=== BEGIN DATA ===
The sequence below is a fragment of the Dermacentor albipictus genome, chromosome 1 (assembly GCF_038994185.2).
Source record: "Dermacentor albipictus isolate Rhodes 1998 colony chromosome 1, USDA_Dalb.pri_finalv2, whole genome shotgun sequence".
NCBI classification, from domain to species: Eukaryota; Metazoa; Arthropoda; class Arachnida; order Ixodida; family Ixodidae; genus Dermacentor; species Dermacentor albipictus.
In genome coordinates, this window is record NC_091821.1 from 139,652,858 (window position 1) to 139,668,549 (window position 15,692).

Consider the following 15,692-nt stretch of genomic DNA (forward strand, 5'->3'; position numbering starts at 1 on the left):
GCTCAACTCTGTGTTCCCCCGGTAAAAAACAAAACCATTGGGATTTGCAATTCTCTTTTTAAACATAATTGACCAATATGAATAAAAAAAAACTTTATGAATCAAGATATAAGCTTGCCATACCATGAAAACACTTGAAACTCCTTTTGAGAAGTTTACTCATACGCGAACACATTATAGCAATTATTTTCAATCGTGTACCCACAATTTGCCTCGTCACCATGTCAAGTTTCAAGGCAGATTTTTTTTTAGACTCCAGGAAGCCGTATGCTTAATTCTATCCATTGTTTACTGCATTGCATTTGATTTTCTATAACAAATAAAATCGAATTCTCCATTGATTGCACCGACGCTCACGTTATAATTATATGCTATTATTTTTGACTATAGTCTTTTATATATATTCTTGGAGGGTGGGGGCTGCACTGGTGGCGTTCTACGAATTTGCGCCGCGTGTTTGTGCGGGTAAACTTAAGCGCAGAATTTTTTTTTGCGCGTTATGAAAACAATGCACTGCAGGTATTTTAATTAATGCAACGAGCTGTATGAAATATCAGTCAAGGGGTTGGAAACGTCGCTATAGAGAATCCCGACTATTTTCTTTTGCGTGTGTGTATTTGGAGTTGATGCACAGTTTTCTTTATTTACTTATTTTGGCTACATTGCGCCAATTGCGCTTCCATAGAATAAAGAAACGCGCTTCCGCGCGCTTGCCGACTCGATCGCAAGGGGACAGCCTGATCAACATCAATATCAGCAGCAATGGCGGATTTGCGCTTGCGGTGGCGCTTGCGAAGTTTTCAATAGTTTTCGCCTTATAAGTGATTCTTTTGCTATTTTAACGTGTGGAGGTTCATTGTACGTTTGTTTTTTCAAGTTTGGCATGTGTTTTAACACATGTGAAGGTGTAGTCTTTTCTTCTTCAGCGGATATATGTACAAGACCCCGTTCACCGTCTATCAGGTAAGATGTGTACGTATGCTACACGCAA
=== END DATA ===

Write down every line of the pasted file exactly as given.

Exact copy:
The sequence below is a fragment of the Dermacentor albipictus genome, chromosome 1 (assembly GCF_038994185.2).
Source record: "Dermacentor albipictus isolate Rhodes 1998 colony chromosome 1, USDA_Dalb.pri_finalv2, whole genome shotgun sequence".
NCBI classification, from domain to species: Eukaryota; Metazoa; Arthropoda; class Arachnida; order Ixodida; family Ixodidae; genus Dermacentor; species Dermacentor albipictus.
In genome coordinates, this window is record NC_091821.1 from 139,652,858 (window position 1) to 139,668,549 (window position 15,692).

Consider the following 15,692-nt stretch of genomic DNA (forward strand, 5'->3'; position numbering starts at 1 on the left):
GCTCAACTCTGTGTTCCCCCGGTAAAAAACAAAACCATTGGGATTTGCAATTCTCTTTTTAAACATAATTGACCAATATGAATAAAAAAAAACTTTATGAATCAAGATATAAGCTTGCCATACCATGAAAACACTTGAAACTCCTTTTGAGAAGTTTACTCATACGCGAACACATTATAGCAATTATTTTCAATCGTGTACCCACAATTTGCCTCGTCACCATGTCAAGTTTCAAGGCAGATTTTTTTTTAGACTCCAGGAAGCCGTATGCTTAATTCTATCCATTGTTTACTGCATTGCATTTGATTTTCTATAACAAATAAAATCGAATTCTCCATTGATTGCACCGACGCTCACGTTATAATTATATGCTATTATTTTTGACTATAGTCTTTTATATATATTCTTGGAGGGTGGGGGCTGCACTGGTGGCGTTCTACGAATTTGCGCCGCGTGTTTGTGCGGGTAAACTTAAGCGCAGAATTTTTTTTTGCGCGTTATGAAAACAATGCACTGCAGGTATTTTAATTAATGCAACGAGCTGTATGAAATATCAGTCAAGGGGTTGGAAACGTCGCTATAGAGAATCCCGACTATTTTCTTTTGCGTGTGTGTATTTGGAGTTGATGCACAGTTTTCTTTATTTACTTATTTTGGCTACATTGCGCCAATTGCGCTTCCATAGAATAAAGAAACGCGCTTCCGCGCGCTTGCCGACTCGATCGCAAGGGGACAGCCTGATCAACATCAATATCAGCAGCAATGGCGGATTTGCGCTTGCGGTGGCGCTTGCGAAGTTTTCAATAGTTTTCGCCTTATAAGTGATTCTTTTGCTATTTTAACGTGTGGAGGTTCATTGTACGTTTGTTTTTTCAAGTTTGGCATGTGTTTTAACACATGTGAAGGTGTAGTCTTTTCTTCTTCAGCGGATATATGTACAAGACCCCGTTCACCGTCTATCAGGTAAGATGTGTACGTATGCTACACGCAA